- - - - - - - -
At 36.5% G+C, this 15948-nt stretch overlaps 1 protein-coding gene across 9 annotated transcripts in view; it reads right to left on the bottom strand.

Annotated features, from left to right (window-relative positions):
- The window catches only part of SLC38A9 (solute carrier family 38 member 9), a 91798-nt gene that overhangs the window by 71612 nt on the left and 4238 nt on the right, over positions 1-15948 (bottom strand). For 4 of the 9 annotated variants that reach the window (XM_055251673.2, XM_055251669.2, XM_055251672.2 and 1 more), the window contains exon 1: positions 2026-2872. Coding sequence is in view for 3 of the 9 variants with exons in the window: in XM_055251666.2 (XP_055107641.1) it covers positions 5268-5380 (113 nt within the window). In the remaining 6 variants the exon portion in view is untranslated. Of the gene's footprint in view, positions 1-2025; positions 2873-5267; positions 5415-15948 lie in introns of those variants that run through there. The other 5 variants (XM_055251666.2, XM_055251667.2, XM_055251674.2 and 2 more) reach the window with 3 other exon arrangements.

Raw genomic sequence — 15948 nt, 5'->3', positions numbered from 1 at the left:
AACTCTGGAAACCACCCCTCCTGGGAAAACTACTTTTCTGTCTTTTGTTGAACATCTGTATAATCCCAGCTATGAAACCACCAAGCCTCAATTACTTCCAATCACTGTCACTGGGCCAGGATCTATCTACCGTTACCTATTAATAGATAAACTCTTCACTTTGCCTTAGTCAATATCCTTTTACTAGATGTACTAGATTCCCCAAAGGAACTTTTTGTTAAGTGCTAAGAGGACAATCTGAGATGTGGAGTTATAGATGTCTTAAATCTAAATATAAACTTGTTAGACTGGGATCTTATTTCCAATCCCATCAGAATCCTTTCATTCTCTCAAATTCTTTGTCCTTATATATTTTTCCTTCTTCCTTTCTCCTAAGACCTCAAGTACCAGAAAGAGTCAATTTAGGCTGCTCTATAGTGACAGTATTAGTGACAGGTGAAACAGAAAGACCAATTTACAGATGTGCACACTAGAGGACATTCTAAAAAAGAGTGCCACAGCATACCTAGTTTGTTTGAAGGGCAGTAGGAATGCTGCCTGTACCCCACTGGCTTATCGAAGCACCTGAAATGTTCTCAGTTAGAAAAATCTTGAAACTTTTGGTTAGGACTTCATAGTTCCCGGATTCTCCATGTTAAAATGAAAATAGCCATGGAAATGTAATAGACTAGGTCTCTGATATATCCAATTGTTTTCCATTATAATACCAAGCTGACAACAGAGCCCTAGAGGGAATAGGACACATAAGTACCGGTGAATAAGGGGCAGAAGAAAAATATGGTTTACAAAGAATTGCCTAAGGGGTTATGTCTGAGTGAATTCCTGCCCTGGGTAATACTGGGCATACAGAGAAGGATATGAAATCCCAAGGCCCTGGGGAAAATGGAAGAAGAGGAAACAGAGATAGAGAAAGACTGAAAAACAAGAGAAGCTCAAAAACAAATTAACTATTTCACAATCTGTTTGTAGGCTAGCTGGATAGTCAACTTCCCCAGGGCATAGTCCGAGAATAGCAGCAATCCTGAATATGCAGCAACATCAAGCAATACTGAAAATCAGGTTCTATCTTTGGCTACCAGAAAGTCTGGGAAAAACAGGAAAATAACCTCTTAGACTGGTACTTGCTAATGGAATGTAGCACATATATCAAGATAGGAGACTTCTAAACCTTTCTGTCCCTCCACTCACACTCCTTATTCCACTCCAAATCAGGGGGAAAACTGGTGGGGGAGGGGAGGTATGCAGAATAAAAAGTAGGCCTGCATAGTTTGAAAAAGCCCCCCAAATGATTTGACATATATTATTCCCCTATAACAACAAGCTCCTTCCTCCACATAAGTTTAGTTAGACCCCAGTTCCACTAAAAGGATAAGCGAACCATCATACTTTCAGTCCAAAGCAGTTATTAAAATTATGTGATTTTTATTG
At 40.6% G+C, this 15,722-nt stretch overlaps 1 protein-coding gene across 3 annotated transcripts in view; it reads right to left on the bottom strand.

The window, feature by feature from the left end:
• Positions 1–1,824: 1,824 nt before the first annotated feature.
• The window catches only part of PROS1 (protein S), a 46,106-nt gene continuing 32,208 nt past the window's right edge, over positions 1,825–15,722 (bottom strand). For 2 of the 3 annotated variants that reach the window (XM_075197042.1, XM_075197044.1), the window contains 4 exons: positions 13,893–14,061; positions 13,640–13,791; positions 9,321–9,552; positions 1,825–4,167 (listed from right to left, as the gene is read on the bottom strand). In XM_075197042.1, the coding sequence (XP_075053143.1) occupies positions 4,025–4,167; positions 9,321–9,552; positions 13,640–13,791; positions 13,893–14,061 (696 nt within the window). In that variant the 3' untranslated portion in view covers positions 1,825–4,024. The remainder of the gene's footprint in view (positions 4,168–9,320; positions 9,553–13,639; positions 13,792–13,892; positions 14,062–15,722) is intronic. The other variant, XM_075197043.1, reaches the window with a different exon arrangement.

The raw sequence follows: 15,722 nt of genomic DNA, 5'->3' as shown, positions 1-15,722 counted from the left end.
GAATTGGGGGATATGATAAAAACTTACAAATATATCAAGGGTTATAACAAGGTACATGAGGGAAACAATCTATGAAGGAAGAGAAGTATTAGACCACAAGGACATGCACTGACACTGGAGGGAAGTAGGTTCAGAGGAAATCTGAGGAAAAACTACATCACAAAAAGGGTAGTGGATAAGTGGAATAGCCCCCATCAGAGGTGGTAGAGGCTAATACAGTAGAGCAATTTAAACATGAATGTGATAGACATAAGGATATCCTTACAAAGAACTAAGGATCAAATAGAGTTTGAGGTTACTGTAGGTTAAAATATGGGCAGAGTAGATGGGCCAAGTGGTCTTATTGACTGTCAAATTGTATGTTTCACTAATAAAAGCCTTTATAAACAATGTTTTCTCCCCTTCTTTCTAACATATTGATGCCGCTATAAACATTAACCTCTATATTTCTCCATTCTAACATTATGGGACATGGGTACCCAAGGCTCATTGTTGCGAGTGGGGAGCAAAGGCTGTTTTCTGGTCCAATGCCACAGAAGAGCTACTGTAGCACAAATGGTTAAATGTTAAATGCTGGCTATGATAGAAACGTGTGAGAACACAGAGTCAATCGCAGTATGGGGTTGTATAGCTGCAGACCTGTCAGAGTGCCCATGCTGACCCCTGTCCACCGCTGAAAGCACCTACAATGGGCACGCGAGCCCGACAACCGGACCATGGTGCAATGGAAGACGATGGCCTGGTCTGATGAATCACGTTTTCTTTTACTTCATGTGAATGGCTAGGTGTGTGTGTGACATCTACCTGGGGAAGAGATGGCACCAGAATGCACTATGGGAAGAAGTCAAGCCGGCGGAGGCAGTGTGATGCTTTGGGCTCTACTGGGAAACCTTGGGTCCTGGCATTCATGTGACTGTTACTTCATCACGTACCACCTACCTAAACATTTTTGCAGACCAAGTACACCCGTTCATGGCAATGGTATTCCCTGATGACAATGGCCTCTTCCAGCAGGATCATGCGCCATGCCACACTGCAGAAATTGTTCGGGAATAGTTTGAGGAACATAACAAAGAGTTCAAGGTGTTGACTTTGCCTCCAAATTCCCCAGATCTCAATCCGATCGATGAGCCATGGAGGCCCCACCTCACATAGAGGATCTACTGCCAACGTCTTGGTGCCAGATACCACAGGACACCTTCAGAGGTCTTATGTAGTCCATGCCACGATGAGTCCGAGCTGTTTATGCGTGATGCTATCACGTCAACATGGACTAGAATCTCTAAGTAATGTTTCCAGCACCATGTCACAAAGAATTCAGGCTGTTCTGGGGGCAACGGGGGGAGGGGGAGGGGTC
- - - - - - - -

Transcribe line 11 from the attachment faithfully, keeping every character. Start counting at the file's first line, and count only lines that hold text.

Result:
GAATTGGGGGATATGATAAAAACTTACAAATATATCAAGGGTTATAACAAGGTACATGAGGGAAACAATCTATGAAGGAAGAGAAGTATTAGACCACAAGGACATGCACTGACACTGGAGGGAAGTAGGTTCAGAGGAAATCTGAGGAAAAACTACATCACAAAAAGGGTAGTGGATAAGTGGAATAGCCCCCATCAGAGGTGGTAGAGGCTAATACAGTAGAGCAATTTAAACATGAATGTGATAGACATAAGGATATCCTTACAAAGAACTAAGGATCAAATAGAGTTTGAGGTTACTGTAGGTTAAAATATGGGCAGAGTAGATGGGCCAAGTGGTCTTATTGACTGTCAAATTGTATGTTTCACTAATAAAAGCCTTTATAAACAATGTTTTCTCCCCTTCTTTCTAACATATTGATGCCGCTATAAACATTAACCTCTATATTTCTCCATTCTAACATTATGGGACATGGGTACCCAAGGCTCATTGTTGCGAGTGGGGAGCAAAGGCTGTTTTCTGGTCCAATGCCACAGAAGAGCTACTGTAGCACAAATGGTTAAATGTTAAATGCTGGCTATGATAGAAACGTGTGAGAACACAGAGTCAATCGCAGTATGGGGTTGTATAGCTGCAGACCTGTCAGAGTGCCCATGCTGACCCCTGTCCACCGCTGAAAGCACCTACAATGGGCACGCGAGCCCGACAACCGGACCATGGTGCAATGGAAGACGATGGCCTGGTCTGATGAATCACGTTTTCTTTTACTTCATGTGAATGGCTAGGTGTGTGTGTGACATCTACCTGGGGAAGAGATGGCACCAGAATGCACTATGGGAAGAAGTCAAGCCGGCGGAGGCAGTGTGATGCTTTGGGCTCTACTGGGAAACCTTGGGTCCTGGCATTCATGTGACTGTTACTTCATCACGTACCACCTACCTAAACATTTTTGCAGACCAAGTACACCCGTTCATGGCAATGGTATTCCCTGATGACAATGGCCTCTTCCAGCAGGATCATGCGCCATGCCACACTGCAGAAATTGTTCGGGAATAGTTTGAGGAACATAACAAAGAGTTCAAGGTGTTGACTTTGCCTCCAAATTCCCCAGATCTCAATCCGATCGATGAGCCATGGAGGCCCCACCTCACATAGAGGATCTACTGCCAACGTCTTGGTGCCAGATACCACAGGACACCTTCAGAGGTCTTATGTAGTCCATGCCACGATGAGTCCGAGCTGTTTATGCGTGATGCTATCACGTCAACATGGACTAGAATCTCTAAGTAATGTTTCCAGCACCATGTCACAAAGAATTCAGGCTGTTCTGGGGGCAACGGGGGGAGGGGGAGGGGTC